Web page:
Together We Can Make a Difference in Reforming the Armed Forces

Manila Bulletin, August 23, 2003 | Go to article overview
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Together We Can Make a Difference in Reforming the Armed Forces

(Speech of President GLORIA MACAPAGAL ARROYO at the Philippine Military Academy, Baguio City, August 22, 2003.)

PRESIDENTIAL Adviser, Governor Chavit Singson, Sec. Afable, Sec. Alingod, Undersecretary Purugganan, men and women of the Cadet Corps. Ladies and Gentlemen. I have come here, first of all, to affirm to you that I will not abolish the Philippine Military Academy.

After July 27 that I heard and the country heard many negative things said about the PMA. Those in the extreme said that the PMA should be abolished. There are those who say the cadets are spoiled and live in an idyllic world so detached from reality, and that is why they become lost dreamers when they are shocked by the realities in the field. Some say Mistah culture has bred corruption and coverups as well as blind loyalties to the wrong complex. Many blame the cadet for displaced idealism and for breeding the messianic complex within the officer corps.

As President of the Philippines, I listened intently to these opinions. But I would like to assure you that I did not come here to blame you for anything or to give you a long lecture on your values and principles. I dont believe that our cadets or young officers are spoiled. I dont believe that you are empty dreamers or wayward idealists. I respect you as soldiers of the people.

I came here to have a heart to heart talk with you. I appreciate it very much, and we would appreciate it very much, if you could dispel any preconceived thought that I am an arrogant President. I know I can be contentious and, perhaps, even overbearing sometimes, but we all have our strengths and weaknesses, our failings and frailties, anxieties and fears. But I do not habor notions of superiority over my fellow human beings including subordinates in the civilian and military service.

God gave us a great gift the power to communicate and understand each other. And as long as we are earnest and sincere and geared towards a common mission, as long as we agree to listen to each other and to respect each others diverse beliefs and opinions, there is nothing in this world that can destroy those great ideas we hold so dear the nation and the flag.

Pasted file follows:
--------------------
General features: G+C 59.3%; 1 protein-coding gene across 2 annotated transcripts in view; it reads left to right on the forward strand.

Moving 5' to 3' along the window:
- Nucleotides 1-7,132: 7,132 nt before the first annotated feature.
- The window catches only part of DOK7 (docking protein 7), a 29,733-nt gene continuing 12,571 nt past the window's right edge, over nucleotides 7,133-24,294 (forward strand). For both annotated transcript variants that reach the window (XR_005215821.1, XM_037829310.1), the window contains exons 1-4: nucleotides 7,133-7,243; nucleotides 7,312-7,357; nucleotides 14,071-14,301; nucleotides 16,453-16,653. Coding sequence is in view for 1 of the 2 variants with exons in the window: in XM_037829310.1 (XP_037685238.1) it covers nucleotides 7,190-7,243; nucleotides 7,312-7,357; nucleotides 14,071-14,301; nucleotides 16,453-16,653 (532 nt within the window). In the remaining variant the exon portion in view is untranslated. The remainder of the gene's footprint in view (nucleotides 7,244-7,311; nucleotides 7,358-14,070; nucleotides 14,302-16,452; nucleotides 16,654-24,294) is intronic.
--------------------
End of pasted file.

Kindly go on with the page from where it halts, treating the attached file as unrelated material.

It is high time for our nation to break away from the excessive preoccupation with politics and even with We must now consolidate and solve energies towards the indispensable task of public order and development, especially the fight against poverty, terrorism, crime and corruption to which the government is devoting its undivided attention.

There is an insidious attempt to sideswipe the presidency. Because nobody has so far dug up anything that can put my office in bad light.

I am drawing a clear line between the purely private matters that are being imputed against my husband. And the issues of governance being attended to by the presidency. That controversy has nothing to do with my work as Chief Executive. I do not interfere with my husbands private business and I do not allow him to interfere with the affairs in the state.

My husband is not a ward of the palace. And if charges are filed against him, which we hope will be done, he will mount his legal defenses independently. Neither he nor any other member of the first family enjoys a mantle of political protection. I am not going to intervene. The palace is not a legal refuge of the first family.

I am married to our country.

As your Commander-in-Chief, I would like to be accorded respect, but not subservience. I would like my lawful orders to be carried out, but I demand honestly, frankness and candor. No officer of the Armed Forces should ever flinch in telling the truth to the Commander-in-Chief, whether he or she is a man or woman. I do not seek to be shielded from the horrors of soldiery or the dirt under the carpet. War is neither pleasant for me nor for you for our families and loved ones and for all our people for that matter.

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Together We Can Make a Difference in Reforming the Armed Forces


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